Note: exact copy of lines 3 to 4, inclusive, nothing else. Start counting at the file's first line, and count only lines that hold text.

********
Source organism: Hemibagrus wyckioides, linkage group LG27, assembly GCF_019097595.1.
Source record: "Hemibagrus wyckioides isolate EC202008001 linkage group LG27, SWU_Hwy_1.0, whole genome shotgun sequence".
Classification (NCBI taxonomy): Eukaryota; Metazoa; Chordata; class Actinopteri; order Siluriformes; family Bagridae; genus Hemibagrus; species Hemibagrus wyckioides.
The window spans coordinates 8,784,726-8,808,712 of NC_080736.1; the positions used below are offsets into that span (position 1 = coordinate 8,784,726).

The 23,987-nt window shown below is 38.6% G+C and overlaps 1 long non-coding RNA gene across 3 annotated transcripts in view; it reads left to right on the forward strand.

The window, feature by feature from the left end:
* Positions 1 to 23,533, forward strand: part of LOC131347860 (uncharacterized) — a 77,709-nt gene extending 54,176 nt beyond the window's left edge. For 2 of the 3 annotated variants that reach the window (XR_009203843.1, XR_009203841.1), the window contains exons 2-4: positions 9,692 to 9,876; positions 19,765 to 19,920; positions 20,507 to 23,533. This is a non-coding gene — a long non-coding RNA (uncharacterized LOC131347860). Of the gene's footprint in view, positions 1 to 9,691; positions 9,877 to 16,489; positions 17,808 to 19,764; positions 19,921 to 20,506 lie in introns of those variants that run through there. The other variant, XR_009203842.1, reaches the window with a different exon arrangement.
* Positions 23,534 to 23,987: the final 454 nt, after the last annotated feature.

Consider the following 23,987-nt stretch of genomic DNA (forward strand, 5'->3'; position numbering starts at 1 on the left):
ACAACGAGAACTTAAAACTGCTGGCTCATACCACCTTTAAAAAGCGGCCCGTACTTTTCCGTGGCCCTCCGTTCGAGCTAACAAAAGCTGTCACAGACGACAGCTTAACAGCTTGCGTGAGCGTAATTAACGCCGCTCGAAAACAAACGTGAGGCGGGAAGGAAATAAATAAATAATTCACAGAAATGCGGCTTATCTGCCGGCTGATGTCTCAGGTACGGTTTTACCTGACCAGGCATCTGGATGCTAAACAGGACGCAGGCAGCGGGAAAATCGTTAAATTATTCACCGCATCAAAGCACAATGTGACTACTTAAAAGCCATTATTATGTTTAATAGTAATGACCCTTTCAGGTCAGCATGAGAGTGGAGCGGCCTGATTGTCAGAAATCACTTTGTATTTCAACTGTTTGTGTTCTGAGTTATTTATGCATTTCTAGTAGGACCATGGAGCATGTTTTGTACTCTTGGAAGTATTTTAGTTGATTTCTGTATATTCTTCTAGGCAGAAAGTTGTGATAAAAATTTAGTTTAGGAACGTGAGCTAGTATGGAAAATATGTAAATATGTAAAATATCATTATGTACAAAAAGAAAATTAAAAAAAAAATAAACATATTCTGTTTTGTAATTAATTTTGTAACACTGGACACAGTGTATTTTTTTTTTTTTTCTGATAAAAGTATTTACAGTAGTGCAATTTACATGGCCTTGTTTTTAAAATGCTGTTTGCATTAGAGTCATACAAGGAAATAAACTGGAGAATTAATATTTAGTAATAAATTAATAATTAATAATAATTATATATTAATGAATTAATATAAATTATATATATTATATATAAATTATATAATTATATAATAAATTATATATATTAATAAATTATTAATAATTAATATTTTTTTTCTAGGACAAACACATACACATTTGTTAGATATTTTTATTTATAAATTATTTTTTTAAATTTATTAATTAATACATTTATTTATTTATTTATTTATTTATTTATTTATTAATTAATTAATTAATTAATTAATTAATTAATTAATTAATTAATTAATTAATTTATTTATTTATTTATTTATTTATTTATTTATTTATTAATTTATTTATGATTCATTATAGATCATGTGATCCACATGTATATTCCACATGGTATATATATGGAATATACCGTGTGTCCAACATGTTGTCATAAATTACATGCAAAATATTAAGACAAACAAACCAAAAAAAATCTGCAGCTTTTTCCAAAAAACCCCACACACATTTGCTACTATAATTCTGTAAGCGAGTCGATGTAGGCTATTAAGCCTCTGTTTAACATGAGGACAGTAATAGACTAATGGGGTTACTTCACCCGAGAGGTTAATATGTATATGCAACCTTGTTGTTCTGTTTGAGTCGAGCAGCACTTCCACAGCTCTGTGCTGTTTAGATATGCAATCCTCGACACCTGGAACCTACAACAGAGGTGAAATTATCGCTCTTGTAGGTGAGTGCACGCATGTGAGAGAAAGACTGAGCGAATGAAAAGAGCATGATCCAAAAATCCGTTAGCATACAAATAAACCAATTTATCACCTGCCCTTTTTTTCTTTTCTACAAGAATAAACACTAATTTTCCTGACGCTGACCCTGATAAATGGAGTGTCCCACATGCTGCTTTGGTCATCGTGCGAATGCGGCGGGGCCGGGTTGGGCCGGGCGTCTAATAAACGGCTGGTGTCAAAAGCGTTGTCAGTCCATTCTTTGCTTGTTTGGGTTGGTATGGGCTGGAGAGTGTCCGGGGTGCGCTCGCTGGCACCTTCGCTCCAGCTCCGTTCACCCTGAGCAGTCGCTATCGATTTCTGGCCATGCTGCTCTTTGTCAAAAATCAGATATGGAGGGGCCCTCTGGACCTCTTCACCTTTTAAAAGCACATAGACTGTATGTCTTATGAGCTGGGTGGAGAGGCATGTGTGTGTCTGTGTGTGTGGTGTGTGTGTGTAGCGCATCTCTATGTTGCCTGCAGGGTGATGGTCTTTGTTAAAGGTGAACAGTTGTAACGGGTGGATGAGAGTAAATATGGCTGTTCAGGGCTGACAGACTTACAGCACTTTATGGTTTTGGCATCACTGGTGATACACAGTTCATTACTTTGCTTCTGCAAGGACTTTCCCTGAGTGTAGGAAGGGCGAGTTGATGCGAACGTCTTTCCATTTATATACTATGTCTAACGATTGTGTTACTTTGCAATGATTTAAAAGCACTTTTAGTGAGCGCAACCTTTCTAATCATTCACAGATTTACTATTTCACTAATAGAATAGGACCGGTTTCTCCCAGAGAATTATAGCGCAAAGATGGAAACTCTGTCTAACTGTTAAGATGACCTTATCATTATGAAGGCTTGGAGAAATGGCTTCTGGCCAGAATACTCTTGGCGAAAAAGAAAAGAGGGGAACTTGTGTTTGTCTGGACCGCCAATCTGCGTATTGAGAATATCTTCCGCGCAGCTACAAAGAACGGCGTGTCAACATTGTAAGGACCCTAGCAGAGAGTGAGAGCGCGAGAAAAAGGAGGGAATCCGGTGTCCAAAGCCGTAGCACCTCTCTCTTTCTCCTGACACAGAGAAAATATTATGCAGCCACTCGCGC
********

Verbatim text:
Classification (NCBI taxonomy): Eukaryota; Metazoa; Chordata; class Actinopteri; order Siluriformes; family Bagridae; genus Hemibagrus; species Hemibagrus wyckioides.
The window spans coordinates 8,784,726-8,808,712 of NC_080736.1; the positions used below are offsets into that span (position 1 = coordinate 8,784,726).